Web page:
From a Nikon D800 (DSLR) to Olympus and Fuji (Mirrorless) by Robin Schimko

From a Nikon D800 (DSLR) to Olympus and Fuji (Mirrorless)

by Robin Schimko

Three months ago I had the opportunity to do a reportage on a sailing boat cruising along the coastline of Crete, in the Mediterranean Sea. Last year I did the same thing in the Caribbean but this time I didn’t bring a heavy and bulky DSLR, since I‘ve gone fully mirrorless at the beginning of 2014. For this trip I brought a Fuji X-T1, 23/1.4, Samyang 12/2, Samyang 8/2.8 fisheye and of course my Olympus E-M1, 42.5/1.2 and 75/1.8 with me. I was basically covered for almost any possible situation and at the same time my kit was relatively lightweight and compact.

The day I arrived I met up with my client and the moment he saw my gear he became skeptical. For him it was hard to believe that a camera this small is able to deliver good image quality and a certain look that screams “professionally” taken images. He was very pleased with the images I took in the Caribbean with my D800. So I gave him my tablet to have a look at some of my pictures I took prior this trip just to make him feel more secure and it worked fine.

So, how did it work out?

Well, the mirroless set up had two major advantages over my former D800. The first one is really obvious and that is the small form factor and the light weight. Compared to my DSLR, the Fuji for instance with attached lens is less than half the weight and that makes a huge difference. On a shaky sailing boat it can be really tough to move around safely, especially if you’re carrying heavy gear which needs to be secured with one hand to make sure it’s not bumping into something or someone. The mirrorless kit was much easier to handle and it was a breeze to use. Attached to the Fuji was the Easy Slider by Artisan & Artist which allowed me fit the camera very tightly to my chest, so I could use both hands to secure myself in case I needed to. With a bulky DSLR that would have been much more uncomfortable over the duration of a whole day or at least a couple of hours. The second advantage was the ability to shoot from the hip incorporating the tilting screen. When you look through the viewfinder it can easily happen that you punch yourself in the face with the camera and yeah that had happened to me in the past. 😀 Like I wrote before, the boat is constantly shaking around and the intensity of those shakes can vary randomly.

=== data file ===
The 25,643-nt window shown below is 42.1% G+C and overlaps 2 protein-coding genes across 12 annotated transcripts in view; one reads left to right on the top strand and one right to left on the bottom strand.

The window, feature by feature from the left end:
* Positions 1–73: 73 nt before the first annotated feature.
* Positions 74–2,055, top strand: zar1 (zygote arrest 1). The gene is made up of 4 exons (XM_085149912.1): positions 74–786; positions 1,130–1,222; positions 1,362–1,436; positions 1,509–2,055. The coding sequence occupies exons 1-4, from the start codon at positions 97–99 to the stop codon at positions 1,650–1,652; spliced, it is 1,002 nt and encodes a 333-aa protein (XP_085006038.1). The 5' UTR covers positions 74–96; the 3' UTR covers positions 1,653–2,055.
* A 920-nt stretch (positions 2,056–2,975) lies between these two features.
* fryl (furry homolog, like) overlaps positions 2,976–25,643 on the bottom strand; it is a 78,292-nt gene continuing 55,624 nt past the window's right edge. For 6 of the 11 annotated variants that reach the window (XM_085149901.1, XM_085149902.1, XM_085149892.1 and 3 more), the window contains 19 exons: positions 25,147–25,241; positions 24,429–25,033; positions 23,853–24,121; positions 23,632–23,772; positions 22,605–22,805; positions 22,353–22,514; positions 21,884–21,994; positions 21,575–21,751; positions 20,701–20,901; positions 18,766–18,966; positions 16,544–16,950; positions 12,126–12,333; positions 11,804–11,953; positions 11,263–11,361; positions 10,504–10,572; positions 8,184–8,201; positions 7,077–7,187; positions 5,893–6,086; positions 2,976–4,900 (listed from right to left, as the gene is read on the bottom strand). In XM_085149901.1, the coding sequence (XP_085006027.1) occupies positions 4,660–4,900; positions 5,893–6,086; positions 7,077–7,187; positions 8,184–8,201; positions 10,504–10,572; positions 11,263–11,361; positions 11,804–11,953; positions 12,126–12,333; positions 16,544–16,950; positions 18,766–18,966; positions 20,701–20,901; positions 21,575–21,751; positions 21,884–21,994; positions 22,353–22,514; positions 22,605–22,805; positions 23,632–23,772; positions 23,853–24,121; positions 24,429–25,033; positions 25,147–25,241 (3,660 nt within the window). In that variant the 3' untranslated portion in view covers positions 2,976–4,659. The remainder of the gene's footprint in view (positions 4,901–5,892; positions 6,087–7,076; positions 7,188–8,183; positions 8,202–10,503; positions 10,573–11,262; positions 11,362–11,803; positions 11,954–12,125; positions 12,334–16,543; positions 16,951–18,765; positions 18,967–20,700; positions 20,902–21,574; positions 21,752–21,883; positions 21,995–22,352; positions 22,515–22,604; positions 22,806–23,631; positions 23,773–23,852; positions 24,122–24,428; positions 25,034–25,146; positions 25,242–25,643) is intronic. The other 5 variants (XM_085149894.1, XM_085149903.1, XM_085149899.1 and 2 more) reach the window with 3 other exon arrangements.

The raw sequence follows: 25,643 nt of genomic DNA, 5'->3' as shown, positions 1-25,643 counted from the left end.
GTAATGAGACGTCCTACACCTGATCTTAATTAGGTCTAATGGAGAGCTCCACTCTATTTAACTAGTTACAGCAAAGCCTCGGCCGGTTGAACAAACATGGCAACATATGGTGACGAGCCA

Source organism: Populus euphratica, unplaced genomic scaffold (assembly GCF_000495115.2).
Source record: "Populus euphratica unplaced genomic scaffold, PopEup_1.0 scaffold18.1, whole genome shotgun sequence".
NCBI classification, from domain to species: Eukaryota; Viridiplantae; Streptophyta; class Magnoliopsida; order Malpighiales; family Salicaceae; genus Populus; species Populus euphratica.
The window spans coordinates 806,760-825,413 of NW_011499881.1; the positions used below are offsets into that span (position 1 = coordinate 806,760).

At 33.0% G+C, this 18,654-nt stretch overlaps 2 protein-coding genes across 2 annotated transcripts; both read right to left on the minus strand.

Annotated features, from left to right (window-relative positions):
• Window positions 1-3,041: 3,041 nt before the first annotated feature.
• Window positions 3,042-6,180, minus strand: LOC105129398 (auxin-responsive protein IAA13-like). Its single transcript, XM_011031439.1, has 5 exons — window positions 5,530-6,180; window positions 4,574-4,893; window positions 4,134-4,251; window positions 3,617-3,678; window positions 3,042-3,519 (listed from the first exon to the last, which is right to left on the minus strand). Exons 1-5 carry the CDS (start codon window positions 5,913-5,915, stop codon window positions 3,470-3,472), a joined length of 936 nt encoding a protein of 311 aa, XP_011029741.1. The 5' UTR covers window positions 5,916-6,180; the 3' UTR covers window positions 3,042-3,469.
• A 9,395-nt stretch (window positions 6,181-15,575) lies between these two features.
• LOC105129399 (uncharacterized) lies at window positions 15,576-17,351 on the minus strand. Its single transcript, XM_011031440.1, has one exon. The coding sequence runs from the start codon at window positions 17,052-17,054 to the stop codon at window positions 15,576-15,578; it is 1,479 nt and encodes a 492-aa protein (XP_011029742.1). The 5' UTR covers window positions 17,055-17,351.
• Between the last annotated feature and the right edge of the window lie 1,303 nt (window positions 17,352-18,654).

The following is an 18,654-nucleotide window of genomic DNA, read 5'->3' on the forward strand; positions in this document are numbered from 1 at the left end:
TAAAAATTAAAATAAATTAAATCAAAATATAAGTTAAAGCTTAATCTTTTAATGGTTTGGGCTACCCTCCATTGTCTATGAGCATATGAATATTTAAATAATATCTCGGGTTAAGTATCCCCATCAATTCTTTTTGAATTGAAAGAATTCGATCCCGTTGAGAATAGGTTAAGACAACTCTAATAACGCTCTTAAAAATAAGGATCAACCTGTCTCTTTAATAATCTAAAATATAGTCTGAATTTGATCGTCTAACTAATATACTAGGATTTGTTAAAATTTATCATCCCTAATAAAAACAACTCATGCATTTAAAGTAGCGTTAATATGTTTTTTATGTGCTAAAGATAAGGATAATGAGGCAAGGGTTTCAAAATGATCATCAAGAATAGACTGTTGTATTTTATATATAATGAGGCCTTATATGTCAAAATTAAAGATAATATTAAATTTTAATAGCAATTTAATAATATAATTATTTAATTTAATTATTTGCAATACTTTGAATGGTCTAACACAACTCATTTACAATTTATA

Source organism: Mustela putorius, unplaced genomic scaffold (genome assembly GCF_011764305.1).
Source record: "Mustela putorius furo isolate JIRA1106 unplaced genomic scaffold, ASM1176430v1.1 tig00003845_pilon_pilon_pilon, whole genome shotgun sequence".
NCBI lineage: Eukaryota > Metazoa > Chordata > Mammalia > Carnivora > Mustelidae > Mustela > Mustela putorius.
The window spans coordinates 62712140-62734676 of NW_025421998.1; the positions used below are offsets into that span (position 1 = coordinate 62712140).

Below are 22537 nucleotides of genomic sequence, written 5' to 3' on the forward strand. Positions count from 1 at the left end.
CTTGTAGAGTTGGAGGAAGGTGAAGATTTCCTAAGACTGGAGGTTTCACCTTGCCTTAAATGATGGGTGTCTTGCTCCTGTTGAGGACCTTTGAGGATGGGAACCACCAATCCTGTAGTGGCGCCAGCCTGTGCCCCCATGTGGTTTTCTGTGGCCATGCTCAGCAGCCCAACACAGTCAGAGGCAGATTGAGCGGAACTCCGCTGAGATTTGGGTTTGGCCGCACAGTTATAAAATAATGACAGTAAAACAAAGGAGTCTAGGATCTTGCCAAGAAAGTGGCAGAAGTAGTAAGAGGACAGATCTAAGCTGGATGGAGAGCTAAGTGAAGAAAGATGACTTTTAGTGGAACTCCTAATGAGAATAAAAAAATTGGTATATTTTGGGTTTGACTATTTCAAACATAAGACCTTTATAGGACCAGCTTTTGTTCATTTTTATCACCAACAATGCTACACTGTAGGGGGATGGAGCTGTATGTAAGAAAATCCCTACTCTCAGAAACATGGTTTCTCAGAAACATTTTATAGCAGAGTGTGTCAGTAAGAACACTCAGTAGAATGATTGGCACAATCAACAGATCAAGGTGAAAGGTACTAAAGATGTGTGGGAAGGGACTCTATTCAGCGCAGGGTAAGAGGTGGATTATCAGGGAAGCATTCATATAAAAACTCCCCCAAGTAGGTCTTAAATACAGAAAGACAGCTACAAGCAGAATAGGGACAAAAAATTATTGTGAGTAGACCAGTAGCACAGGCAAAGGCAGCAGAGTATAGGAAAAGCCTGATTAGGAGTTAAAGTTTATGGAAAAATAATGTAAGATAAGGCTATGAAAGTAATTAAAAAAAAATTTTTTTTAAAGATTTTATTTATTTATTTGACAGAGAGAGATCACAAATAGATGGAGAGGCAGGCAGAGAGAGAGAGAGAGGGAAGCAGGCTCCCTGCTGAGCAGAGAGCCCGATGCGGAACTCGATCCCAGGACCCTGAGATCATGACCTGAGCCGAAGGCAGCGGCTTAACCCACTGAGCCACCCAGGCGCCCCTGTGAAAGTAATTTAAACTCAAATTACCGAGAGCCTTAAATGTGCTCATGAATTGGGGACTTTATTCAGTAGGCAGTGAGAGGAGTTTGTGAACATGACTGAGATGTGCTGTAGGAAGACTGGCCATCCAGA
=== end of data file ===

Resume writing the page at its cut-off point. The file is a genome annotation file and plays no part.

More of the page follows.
In two weeks there was only one thing I wasn’t really keen about and that’s the battery life. Especially the X-T1 tends to eat batteries very quickly and that did concern me. One could say that this is not a big issue if you bring enough spare ones. That’s totally true and I had five batteries with me, but I had no idea that these batteries had to last up to three days. Last year I could recharge every day, but not this time. The boat was quite old and electricity was only available every now and then. That was indeed the only issue I had using mirrorless cameras.

The sailing itself again was a very nice experience. The first week the weather was crazy good and we did sail a lot. The second week everything changed dramatically not just the crew and the second boat that joined us, but also the weather. There was a storm approaching and we couldn’t leave the harbor for two days. Eventually we left on the third day, but the sea was still very rough and half of the crew got seasick. Luckily I wasn’t one of them, but taking photos was almost impossible without a waterproof housing, because every couple of minutes there was a big wave coming in.

Here are some shots I took during my trip and if you like my work, you can follow me on facebook (
or check out my blog (

Thank you all for reading,